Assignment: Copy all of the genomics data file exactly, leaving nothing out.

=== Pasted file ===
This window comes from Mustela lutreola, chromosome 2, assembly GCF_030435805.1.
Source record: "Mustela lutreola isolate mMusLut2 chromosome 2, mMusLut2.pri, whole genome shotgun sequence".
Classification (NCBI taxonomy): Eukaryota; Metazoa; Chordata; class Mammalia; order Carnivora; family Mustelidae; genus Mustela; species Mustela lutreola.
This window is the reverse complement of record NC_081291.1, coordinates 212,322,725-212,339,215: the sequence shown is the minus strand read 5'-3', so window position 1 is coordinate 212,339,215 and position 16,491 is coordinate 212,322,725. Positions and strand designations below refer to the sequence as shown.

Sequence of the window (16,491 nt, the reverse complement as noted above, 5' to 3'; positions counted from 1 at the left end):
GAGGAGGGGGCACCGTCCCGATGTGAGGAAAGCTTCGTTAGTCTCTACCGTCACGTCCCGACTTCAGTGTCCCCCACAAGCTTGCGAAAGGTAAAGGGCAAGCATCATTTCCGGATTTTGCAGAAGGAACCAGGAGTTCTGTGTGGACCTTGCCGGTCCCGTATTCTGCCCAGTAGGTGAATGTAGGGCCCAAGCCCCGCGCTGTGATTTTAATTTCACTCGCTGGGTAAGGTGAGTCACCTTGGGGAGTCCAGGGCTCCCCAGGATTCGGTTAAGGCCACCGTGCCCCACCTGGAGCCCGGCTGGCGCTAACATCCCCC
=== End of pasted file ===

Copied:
This window comes from Mustela lutreola, chromosome 2, assembly GCF_030435805.1.
Source record: "Mustela lutreola isolate mMusLut2 chromosome 2, mMusLut2.pri, whole genome shotgun sequence".
Classification (NCBI taxonomy): Eukaryota; Metazoa; Chordata; class Mammalia; order Carnivora; family Mustelidae; genus Mustela; species Mustela lutreola.
This window is the reverse complement of record NC_081291.1, coordinates 212,322,725-212,339,215: the sequence shown is the minus strand read 5'-3', so window position 1 is coordinate 212,339,215 and position 16,491 is coordinate 212,322,725. Positions and strand designations below refer to the sequence as shown.

Sequence of the window (16,491 nt, the reverse complement as noted above, 5' to 3'; positions counted from 1 at the left end):
GAGGAGGGGGCACCGTCCCGATGTGAGGAAAGCTTCGTTAGTCTCTACCGTCACGTCCCGACTTCAGTGTCCCCCACAAGCTTGCGAAAGGTAAAGGGCAAGCATCATTTCCGGATTTTGCAGAAGGAACCAGGAGTTCTGTGTGGACCTTGCCGGTCCCGTATTCTGCCCAGTAGGTGAATGTAGGGCCCAAGCCCCGCGCTGTGATTTTAATTTCACTCGCTGGGTAAGGTGAGTCACCTTGGGGAGTCCAGGGCTCCCCAGGATTCGGTTAAGGCCACCGTGCCCCACCTGGAGCCCGGCTGGCGCTAACATCCCCC